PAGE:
Dogs don’t like fireworks. They howl, shake and cower, sure the world is ending. My Annie used to hide in the dark under my desk, trembling for hours. She can’t hear anymore. Usually that makes me sad. But last night I was grateful. She slept through even the loudest booms.

I took out my hearing aids and closed all the windows, but I could still hear the noise. I turned on my TV to continue my Netflix marathon, but after one particularly loud bang, the Internet went out. Boom boom boom, pop pop pop pop bang.

The fireworks made me especially uneasy this year because we’re having a drought and everyone is worried about wildfires. We live in the trees. Although the coast is usually damp and cool, it has been very dry and unusually warm this year. One errant spark, and the trees could catch fire. The city of Waldport, 10 miles south of here, outlawed all personal fireworks this year. People grumbled, but doing without fireworks is surely better than watching your house burn down. They did offer their usual city fireworks display on July 3. Not feeling well then either, I missed it.

Turn off the fireworks. Let me hear the ocean waves and the summer wind. I don’t want to hear what sounds like gunshots and bombs.

I understand why people gather to watch fireworks, especially this year. We’re not only celebrating the birth of the United States of America but our release from COVID fear and restrictions. I have many fond memories of watching fireworks with loved ones at my side. I enjoy the colors and designs flashing in the sky. Back in the ‘80s, when we lived near the Santa Clara County Fairgrounds in San Jose, they shot off fireworks every night at closing time. Fred and I watched from our front porch. It was magic every night. I’ve watched fireworks from baseball stadiums, grassy fields, amphitheaters, beaches, parking lots, and curbs. But it’s no fun watching them alone.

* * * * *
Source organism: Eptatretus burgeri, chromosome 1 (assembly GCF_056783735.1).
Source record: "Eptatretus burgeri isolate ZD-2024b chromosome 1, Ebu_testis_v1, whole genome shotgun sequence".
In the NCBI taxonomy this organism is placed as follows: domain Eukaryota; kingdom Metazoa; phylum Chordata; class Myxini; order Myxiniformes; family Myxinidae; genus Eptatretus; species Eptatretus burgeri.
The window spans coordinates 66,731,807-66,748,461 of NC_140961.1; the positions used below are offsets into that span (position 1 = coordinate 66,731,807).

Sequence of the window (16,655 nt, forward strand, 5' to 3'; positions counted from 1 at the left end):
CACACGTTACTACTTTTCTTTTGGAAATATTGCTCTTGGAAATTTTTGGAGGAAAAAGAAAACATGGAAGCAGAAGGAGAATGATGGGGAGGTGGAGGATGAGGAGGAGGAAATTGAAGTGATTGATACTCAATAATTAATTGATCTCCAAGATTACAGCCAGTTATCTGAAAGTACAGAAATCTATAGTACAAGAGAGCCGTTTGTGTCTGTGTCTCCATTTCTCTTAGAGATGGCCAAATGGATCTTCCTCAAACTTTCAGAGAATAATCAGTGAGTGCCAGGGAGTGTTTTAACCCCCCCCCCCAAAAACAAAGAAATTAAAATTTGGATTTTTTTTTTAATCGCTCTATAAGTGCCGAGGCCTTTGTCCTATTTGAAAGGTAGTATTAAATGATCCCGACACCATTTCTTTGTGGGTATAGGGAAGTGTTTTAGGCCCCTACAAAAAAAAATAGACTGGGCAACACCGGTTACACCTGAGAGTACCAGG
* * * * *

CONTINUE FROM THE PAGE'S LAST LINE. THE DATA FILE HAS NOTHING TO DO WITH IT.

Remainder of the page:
I have vowed to find some way to stop spending my holidays by myself. I usually start out telling myself it’s no big deal. I’m lucky I can do whatever I want. I don’t have to coordinate my plans with anyone else. But at some point, I start feeling bad. I cry. I wail about the unfairness of not having parents, husband, or children and living so far from the rest of my family. I drink a beer, watch another episode of “Grey’s Anatomy,” and make dinner for myself, so lonely I can’t stand it. I get a migraine headache.

One of my best friends moved away in May. Another died in January. The rest are busy with their families. This sounds like whining, but I can’t stand it anymore. I need to either move into some kind of group housing or find a way to be with other people on the holidays. Yes, I can drive 1,300 miles to hang out with my brother’s family—and I will for Thanksgiving—but there must be some way to gather closer to home.